We were riding downhill today for the most part, a long gradual decline that made for an easy day. No big cold passes to cross and the longer we descended the warmer we got. The road followed a river all the way, with a couple of tunnels here and there. We were framed on both sides by hills with a light dusting of snow that became lighter the more we descended.
It was a quiet road by and large, the old highway. It was ignored by most traffic which opted for the bigger freeway that ran in generally the same direction but about 50km South of us on the other side of the hills.
At lunchtime we pulled into the town of Miyaneh. We stopped outside a kebab shop to have lunch. The owner came out, a young guy, making a phone all and indicating it was for us. Finn answered. In the other end was a guy named Amir, who was going to ride out on his bike to meet us.
Amir was an avid Warm Showers host. He had hosted hundreds of people that came riding through over last five year and a lot of people in town knew to call him if they saw bike tourists arrived. He was a really enthusiastic guy which I found pretty impressive especially after having looked after so many people. He had set up a tourist house, a small one room building in a park with toilets and a shower where bike tourers could stay for free. We weren’t planning on stopping in Miyaneh but Amir’s attitude was infectious so we figured we’d stay.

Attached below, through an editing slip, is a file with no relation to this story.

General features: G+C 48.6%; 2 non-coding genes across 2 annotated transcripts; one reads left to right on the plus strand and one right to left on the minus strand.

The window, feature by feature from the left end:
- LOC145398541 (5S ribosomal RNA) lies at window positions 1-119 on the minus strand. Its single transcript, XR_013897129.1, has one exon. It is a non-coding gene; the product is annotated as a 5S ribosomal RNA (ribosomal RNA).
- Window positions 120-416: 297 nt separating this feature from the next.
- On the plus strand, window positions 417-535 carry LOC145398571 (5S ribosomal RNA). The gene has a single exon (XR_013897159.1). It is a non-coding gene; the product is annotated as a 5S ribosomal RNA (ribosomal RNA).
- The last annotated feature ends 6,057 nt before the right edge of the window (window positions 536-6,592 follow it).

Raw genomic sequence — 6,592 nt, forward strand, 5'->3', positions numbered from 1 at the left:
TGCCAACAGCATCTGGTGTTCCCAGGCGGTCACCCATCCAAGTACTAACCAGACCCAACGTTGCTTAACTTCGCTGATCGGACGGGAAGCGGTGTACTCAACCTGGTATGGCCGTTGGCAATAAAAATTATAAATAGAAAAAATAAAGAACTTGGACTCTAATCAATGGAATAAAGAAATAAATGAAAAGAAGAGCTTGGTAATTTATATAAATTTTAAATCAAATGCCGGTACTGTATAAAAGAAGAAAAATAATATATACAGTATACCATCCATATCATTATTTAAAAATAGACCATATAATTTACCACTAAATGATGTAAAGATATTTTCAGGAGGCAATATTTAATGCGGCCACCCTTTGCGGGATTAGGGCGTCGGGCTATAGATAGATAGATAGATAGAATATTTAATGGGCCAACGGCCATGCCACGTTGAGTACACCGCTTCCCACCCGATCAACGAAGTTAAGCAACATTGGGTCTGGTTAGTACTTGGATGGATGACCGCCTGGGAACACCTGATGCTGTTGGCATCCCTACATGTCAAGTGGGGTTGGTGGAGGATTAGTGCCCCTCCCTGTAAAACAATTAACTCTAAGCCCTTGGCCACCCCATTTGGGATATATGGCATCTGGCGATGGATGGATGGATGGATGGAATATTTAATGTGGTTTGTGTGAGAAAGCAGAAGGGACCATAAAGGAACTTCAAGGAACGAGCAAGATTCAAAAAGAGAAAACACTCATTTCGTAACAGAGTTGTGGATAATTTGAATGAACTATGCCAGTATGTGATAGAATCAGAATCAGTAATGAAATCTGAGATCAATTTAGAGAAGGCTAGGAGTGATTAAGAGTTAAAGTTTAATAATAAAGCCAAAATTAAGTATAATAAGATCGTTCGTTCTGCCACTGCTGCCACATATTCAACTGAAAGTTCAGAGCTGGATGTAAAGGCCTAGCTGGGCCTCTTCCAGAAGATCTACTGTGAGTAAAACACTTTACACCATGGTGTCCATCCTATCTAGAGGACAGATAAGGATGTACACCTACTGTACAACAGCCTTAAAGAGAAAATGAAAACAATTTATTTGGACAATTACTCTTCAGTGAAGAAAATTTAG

We took a break in the tourist house for a bit and then went out to look around town. Amir was a great guide, first leading us to a coffee net so we could get some emails out then to an ice cream place run by his friends. We had Persian ice cream and were informed by some local eating there that the Iranian ambassador to Ireland was from Miyaneh.
After we happened across by accident a nearly complete hall under construction that would be used for traditional Iranian wrestling or ‘vazesh-e pahlavani’. This is something we had not really heard of before and after having it explained and then demonstrated its still kind of hard to describe. From Wikipedia: ‘a traditional Iranian system of athletics originally used to train warriors. It combines martial arts, calisthenics, strength training and music.’ We stumbled upon the place as the finishing touches were being made to the ring (or octagon). An older guy who seemed to be in charge walked in and greeted us with big smiles. He explained some of the symbolism of the hall to us and then even demonstrated a few of the exercises, he couldn’t have been less than 60 and he was really giving it socks down on the mat.
It was a lucky encounter and a bit of surprise cultural exchange. We wandered back to the tourist house pretty pleased with our decision to stay in Miyahneh.